In my memory, the huge Seville cathedral and ornate bell tower (originally the grandest of minarets for a long ago razed mosque) dominates the city, but I also remember lush green gardens and ripe oranges on the ground, exuding their sweet perfume as they rotted. Sherrill hit the jackpot here when it came to reliquaries, including one with a thorn from Jesus's crown, one with a piece of the True Cross, and another with one of St. Peter's ribs. I confess that I was more interested in the tomb just inside the cathedral door where Christopher Columbus's remains finally rested after boomeranging across the Atlantic several times—unless, as some people suspected, it was only his brother's bones.
"If you loved me," Sherrill told me, "you'd buy me Spanish tiles and flowerpots."
"And carry them home for you."
"No!" Sherrill told the man, rolling up the side window.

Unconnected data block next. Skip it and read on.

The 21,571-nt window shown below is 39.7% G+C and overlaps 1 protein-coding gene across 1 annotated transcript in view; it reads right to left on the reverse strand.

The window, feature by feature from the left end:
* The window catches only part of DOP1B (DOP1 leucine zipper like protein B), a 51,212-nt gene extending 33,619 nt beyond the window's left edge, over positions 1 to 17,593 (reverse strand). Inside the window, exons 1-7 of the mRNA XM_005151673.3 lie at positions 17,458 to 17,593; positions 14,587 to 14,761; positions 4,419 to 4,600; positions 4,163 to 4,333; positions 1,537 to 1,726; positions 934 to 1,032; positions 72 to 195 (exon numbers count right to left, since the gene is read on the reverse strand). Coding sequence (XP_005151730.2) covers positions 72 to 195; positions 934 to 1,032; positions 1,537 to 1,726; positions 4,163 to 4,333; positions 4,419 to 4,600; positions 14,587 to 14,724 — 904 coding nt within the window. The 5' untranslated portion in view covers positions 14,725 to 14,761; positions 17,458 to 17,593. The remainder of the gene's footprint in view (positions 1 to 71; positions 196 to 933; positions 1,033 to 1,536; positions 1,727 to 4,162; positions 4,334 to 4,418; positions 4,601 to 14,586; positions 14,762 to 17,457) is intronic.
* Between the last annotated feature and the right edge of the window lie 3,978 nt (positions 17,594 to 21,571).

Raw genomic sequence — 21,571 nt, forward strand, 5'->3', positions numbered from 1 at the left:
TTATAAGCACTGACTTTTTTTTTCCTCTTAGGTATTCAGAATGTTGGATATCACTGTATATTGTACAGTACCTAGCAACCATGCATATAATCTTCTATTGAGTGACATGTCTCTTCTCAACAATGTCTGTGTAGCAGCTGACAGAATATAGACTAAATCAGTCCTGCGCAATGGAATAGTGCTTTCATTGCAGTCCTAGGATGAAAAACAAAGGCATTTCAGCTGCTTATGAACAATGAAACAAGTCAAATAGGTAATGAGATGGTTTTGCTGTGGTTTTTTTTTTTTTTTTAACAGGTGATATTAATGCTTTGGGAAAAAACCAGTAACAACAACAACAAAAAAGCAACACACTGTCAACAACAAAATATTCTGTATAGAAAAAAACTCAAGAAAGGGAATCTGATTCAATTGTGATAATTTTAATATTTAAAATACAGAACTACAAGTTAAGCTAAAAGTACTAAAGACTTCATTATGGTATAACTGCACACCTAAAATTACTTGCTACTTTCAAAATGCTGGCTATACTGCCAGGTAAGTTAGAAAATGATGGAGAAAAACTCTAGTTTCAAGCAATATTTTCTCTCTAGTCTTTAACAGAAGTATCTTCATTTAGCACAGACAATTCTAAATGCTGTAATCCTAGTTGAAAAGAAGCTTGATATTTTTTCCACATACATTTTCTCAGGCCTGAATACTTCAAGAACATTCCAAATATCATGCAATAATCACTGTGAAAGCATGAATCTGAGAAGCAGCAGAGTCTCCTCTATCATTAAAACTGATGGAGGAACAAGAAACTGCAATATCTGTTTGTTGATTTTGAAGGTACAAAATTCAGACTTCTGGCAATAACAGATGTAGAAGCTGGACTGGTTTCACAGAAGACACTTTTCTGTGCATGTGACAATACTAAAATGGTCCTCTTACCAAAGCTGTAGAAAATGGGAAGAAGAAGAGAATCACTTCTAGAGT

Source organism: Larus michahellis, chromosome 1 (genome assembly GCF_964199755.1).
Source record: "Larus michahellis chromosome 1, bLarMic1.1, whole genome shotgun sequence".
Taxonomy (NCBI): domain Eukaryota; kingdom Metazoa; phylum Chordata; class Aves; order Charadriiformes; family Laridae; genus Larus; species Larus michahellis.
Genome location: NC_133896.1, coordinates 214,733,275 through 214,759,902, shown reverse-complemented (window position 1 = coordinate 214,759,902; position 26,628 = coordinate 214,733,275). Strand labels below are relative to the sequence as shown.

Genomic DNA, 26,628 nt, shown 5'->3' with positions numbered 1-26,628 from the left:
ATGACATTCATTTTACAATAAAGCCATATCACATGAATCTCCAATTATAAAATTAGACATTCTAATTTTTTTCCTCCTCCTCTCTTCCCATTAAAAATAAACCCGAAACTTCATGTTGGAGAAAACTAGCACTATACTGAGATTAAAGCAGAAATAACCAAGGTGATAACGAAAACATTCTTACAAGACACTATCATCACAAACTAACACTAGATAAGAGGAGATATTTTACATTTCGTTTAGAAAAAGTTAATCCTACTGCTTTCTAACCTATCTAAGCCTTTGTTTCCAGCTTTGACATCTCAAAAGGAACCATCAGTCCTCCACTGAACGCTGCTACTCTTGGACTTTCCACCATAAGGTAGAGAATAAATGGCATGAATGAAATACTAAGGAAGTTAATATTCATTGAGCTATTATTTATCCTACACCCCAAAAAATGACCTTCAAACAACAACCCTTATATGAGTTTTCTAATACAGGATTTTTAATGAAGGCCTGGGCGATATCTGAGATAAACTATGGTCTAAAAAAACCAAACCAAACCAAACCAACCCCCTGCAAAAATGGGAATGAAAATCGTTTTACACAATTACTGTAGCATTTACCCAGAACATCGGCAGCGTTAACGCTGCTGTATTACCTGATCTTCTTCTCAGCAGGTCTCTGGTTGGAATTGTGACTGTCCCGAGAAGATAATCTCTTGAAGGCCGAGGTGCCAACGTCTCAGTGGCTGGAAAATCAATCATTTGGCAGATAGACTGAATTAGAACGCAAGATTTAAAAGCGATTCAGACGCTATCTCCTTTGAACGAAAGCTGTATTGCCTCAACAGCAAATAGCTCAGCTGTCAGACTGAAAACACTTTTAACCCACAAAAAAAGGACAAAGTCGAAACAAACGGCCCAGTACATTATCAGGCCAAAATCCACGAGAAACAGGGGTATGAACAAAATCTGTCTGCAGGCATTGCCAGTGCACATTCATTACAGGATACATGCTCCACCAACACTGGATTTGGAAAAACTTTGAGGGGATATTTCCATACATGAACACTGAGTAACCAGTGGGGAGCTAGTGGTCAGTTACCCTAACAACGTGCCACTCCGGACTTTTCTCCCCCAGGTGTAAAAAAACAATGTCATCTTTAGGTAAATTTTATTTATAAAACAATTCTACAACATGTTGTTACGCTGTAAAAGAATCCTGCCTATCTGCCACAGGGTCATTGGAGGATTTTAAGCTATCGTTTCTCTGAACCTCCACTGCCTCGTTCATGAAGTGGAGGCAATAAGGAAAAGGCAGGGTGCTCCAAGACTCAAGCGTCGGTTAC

Despite the sun half-blinding her through the wet mess, she turned onto the bridge. This gypsy wasn't going to intimidate her! When she reached the other side of the bridge, she found a place to park, I got out, and did the best I could to clean the windshield.
In Granada, we weren't able to get a room at the parador inside the Alhambra, but—we told ourselves—it didn't matter because we'd be spending most of our time exploring that vast complex of buildings, gardens, fountains, and reflecting pools, anyway, not hanging out in the parador. More than anyplace else on this trip, Sherrill had wanted to see the Alhambra, its beautiful architecture, gardens, and courtyards. Perhaps the most beautiful of the many patios and courtyards we saw there was the Court of the Lions, a private retreat of Mohammad V in the fourteenth century. Small thin-tailed lizards darted across the tiles and walls as if they were directing our eyes to different features and details. Delicate calligraphic tracings, plaster reliefs, and mosaics of countless small tiles gave every room and space a surprisingly light and cool feeling, despite the heat of the day. I could see Sherrill returning to Berkeley, ripping out flower beds, and replacing them with tiled courtyards and reflecting pools. Fortunately, she also loved English-style gardens like the one she'd already made for us.
To be continued....